Death of presenter George Alagiah sparks rise in searches for bowel screening in Wales

George Alagiah died from bowel cancer at the age of 67 on Monday. Credit: BBC

There has been an increase in demand for online information about bowel screening tests in Wales following the death of BBC presenter George Alagiah.

Every year more than 2,200 people across Wales are diagnosed with bowel cancer and over 900 people lose their lives.

Bowel cancer is the fourth most common cancer and the second biggest cancer killer in Wales.

Mr Alagiah's death from bowel cancer was announced on Monday 24 July. He was 67-years-old.

Tribute to the presenter came from BBC director-general Tim Davie said: “We are thinking of his family at this time.

“George was one of the best and bravest journalists of his generation who reported fearlessly from across the world as well as presenting the news flawlessly.

“He was more than just an outstanding journalist, audiences could sense his kindness, empathy and wonderful humanity. He was loved by all and we will miss him enormously.”

George Alagiah receiving his OBE from Her Majesty the Queen in 2008 for his services to journalism. Credit: PA Images

Alagiah spoke openly about the experience of living with cancer, during a Bowel Cancer UK videocast in 2020.

He said he sometimes felt he had the “easy part”, living with bowel cancer while his loved ones had to watch.

“In some ways I’ve felt through my six-plus years living with cancer that sometimes I have the easy part."

George campaigned for bowel cancer screening to be reduced to age 50 in England.

People aged between 55 and 74 years old registered with a doctor in Wales will be offered bowel screening every two years.

The screening age for Wales is 55 to 74 years of age.

Survival rates in Wales for bowel cancer are some of the lowest with just 8% of patients diagnosed at advanced stage 4 will be alive after five years.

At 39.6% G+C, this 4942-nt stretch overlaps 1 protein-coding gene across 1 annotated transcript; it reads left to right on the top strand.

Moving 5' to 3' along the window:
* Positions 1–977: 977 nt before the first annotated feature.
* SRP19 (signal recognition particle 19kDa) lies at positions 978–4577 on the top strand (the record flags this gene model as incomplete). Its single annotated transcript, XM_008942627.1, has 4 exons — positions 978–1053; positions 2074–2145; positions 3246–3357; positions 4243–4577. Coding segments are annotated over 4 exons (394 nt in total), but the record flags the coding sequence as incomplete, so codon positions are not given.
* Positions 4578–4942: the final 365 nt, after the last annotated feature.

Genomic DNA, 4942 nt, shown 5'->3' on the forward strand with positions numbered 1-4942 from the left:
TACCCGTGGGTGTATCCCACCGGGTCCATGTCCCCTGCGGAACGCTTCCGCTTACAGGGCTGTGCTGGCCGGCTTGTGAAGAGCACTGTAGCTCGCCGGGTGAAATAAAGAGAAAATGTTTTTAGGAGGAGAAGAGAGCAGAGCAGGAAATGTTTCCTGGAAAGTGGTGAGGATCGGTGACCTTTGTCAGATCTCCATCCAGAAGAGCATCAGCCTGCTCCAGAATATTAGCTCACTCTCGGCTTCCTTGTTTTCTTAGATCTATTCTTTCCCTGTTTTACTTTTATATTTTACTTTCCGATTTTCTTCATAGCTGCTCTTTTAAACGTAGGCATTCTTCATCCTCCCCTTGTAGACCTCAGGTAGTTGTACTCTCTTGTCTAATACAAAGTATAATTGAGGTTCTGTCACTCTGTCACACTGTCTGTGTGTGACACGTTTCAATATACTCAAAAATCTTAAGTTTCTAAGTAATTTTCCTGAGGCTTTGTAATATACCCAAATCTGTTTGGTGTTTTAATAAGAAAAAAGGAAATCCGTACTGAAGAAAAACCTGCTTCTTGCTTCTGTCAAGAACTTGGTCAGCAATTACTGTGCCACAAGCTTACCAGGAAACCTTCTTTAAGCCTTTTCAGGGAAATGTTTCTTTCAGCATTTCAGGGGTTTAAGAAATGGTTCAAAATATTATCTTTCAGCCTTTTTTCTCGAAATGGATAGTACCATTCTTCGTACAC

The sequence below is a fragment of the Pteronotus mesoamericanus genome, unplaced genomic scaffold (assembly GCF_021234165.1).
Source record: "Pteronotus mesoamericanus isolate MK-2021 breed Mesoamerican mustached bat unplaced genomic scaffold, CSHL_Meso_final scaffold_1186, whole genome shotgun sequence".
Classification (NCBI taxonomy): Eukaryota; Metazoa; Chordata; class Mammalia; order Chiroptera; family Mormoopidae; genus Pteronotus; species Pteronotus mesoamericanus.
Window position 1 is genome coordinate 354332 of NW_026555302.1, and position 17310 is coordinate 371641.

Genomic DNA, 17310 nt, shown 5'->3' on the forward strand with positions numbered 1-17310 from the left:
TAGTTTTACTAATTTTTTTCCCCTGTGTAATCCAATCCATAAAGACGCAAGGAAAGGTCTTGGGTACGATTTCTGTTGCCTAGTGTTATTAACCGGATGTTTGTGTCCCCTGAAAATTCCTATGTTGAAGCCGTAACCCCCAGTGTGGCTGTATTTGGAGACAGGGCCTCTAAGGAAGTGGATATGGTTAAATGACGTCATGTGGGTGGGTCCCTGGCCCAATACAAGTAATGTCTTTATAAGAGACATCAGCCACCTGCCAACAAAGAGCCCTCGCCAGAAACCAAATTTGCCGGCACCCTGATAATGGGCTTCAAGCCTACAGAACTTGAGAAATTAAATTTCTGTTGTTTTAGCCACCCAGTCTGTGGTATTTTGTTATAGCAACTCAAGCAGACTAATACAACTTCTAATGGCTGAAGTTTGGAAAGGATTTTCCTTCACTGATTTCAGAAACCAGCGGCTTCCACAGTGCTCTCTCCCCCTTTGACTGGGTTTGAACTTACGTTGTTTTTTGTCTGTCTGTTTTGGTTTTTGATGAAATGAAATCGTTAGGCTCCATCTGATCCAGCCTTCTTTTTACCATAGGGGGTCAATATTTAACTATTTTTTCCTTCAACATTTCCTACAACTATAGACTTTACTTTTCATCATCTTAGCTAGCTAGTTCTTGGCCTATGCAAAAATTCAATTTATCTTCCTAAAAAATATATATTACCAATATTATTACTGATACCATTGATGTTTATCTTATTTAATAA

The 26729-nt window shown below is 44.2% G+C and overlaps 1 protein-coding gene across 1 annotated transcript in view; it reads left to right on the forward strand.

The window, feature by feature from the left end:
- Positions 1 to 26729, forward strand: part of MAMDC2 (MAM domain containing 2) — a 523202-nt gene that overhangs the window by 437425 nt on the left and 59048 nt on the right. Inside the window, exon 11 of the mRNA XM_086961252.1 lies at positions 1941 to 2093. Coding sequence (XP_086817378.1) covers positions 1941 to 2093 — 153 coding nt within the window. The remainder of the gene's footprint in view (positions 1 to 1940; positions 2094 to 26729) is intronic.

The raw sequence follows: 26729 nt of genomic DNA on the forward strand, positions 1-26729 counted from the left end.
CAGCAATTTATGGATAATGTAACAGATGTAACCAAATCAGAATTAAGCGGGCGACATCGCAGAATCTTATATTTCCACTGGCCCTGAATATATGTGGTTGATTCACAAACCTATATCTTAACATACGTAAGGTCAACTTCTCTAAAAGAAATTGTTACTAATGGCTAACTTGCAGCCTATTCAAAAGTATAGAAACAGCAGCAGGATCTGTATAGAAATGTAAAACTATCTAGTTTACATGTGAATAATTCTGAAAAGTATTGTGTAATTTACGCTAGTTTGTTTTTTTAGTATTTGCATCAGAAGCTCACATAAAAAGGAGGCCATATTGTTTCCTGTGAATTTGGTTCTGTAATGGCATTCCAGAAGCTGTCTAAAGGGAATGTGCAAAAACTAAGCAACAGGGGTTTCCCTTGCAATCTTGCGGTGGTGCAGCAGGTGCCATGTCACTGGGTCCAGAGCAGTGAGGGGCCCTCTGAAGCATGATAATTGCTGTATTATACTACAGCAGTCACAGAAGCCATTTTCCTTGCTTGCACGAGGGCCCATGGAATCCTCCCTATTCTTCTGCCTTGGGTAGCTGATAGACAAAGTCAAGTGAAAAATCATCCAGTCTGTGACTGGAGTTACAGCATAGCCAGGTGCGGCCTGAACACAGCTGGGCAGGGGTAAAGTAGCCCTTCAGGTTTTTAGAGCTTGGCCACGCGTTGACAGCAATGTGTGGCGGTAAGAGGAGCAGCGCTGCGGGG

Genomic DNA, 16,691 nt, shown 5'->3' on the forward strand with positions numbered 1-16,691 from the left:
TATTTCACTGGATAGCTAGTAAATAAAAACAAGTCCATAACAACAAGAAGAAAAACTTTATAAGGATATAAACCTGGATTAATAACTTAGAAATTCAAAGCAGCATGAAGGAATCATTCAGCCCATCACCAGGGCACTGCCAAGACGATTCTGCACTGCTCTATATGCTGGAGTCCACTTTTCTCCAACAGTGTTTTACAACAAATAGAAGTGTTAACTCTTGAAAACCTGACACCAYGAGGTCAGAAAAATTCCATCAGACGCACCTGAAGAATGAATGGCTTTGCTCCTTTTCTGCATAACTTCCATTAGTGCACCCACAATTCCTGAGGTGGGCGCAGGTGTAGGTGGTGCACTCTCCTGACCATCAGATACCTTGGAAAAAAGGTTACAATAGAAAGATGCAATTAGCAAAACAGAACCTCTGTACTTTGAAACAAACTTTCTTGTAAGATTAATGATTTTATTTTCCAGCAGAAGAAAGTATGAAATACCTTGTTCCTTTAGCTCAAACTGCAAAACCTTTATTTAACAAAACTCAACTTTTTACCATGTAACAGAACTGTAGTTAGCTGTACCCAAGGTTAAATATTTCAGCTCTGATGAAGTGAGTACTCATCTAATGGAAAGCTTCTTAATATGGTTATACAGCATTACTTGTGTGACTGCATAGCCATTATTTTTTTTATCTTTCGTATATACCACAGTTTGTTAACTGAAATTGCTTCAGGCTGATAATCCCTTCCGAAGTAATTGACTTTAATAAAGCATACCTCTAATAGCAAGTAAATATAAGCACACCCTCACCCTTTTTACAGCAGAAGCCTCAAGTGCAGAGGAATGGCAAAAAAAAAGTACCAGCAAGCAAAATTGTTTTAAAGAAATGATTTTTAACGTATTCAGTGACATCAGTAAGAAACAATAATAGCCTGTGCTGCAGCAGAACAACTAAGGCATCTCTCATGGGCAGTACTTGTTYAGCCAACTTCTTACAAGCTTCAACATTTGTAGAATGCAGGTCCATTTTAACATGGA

Despite diagnosis rates remaining stable for the last 25 years, survival for people diagnosed with bowel cancer in the UK is poorer than in comparable countries.

What are the symptoms of bowel cancer?

People may initially experience vague symptoms.

However, anyone experiencing an unexplained weight loss, fatigue, blood in faeces, persistent change in bowel habits, pain or a lump in stomach area are advised to still get checked out by their GP.

With early detection at least 9 out of 10 people can survive bowel cancer.

So, who is eligible for bowel screening in Wales and how does it work?

Bowel screening looks for bowel cancer before symptoms show. Patients who have suspected bowel cancer will usually be asked to take a FIT (Faecal Immunochemical Test), which looks for traces of blood in the faeces.

People aged between 55 and 75 years old registered with a doctor in Wales will be offered bowel screening every two years. Bowel screening involves completing a home test kit, which looks for hidden blood in your faeces.

With early detection at least 9 out of 10 people can survive bowel cancer.

There is an initiative in Swansea to reduce the number of deaths caused by bowel cancer Credit: PA Images

What's the latest development in testing for those recovering from bowel cancer?

In February scientists offered blood testing to 200 patients in Swansea to check the disease has not returned. 

This was a UK first with leading cancer charities calling the development a "positive step" for those waiting for check-ups. 

Cancer Research Wales have funded the Raman Test being rolled out by the Moondance Cancer Initiative to achieved their ambitious plan to reduce the number of deaths caused by bowel cancer to zero.

Overseen by Prof Jared Torkington , it recognises that radical new approaches are needed to achieve a 'step change' in outcomes.

Prof Jared said: “It comes after many months of working on a project that called 'Towards Zero Deaths' and has involved engagement with patient groups and carers, professional bodies and people who work within the bowel cancer community across Wales.

"What we've done is, we've compiled the evidence, we've compiled opinion, we've convened focus groups in order to put everything together in one document that says if we were to do everything, how low could we go in terms of reducing those numbers of deaths?"

Cancer Research Wales said: "Bowel cancer represents a major burden on the NHS in Wales and the number of cases diagnosed each year have steadily increased over the last 20 years."

It added: "Addressing the challenges posed by this increasingly common cancer is a real priority and research can help to provide some of the answers."

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